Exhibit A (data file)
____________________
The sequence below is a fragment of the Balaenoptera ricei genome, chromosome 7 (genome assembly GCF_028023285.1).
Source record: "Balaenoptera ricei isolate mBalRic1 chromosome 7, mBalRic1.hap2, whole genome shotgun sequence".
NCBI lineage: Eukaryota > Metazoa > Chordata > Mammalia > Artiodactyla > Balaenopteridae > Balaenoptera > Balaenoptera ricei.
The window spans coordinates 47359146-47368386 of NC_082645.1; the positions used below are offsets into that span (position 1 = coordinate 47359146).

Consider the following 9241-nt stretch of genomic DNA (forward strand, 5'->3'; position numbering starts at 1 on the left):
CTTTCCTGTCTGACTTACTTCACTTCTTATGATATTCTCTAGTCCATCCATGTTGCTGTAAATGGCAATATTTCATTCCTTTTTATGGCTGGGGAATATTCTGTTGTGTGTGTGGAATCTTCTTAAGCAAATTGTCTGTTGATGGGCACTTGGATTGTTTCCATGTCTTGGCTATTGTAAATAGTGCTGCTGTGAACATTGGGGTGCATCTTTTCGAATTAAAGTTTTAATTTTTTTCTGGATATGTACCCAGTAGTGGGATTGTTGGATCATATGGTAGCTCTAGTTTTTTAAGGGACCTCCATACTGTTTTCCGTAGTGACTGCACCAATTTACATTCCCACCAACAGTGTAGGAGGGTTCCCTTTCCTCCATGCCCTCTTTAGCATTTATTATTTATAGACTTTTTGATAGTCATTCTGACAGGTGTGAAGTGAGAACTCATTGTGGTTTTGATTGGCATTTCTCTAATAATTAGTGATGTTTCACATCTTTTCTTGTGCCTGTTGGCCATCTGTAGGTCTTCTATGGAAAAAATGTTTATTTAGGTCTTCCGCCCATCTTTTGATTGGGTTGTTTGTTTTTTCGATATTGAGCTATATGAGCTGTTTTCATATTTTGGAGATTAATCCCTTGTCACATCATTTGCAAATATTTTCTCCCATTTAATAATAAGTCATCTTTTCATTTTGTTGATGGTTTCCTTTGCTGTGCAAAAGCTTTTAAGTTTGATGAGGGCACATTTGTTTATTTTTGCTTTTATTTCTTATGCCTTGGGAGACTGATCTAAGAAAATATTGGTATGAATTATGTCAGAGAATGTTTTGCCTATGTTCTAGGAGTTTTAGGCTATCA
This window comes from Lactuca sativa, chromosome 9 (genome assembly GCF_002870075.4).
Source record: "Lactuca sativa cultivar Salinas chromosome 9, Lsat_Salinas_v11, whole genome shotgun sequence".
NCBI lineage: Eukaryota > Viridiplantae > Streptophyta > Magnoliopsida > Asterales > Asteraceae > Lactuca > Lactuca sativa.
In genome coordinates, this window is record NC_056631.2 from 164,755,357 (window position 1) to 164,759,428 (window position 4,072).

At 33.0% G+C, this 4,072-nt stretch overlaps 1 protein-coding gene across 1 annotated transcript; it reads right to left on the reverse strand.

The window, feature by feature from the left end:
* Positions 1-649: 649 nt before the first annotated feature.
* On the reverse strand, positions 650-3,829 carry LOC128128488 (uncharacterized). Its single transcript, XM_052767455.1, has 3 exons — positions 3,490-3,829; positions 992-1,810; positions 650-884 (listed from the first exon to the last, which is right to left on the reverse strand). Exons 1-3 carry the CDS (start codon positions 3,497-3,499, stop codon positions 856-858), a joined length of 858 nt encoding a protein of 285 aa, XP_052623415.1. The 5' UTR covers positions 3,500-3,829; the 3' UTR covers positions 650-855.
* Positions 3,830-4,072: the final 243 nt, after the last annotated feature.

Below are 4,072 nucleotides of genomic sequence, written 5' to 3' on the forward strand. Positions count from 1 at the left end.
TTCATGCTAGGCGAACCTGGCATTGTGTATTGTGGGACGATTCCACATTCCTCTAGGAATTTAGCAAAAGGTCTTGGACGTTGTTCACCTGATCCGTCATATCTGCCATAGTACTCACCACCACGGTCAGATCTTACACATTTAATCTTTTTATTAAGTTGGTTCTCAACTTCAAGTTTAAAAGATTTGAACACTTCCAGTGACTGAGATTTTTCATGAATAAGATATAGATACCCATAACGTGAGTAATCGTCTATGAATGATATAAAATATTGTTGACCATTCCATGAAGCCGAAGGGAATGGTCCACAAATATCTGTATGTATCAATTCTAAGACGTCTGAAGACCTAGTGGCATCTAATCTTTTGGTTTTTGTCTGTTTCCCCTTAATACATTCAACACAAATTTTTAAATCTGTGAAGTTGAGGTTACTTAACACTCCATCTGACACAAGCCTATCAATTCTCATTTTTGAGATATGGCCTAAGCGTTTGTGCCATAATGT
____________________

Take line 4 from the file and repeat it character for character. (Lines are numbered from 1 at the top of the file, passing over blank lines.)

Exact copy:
The window spans coordinates 47359146-47368386 of NC_082645.1; the positions used below are offsets into that span (position 1 = coordinate 47359146).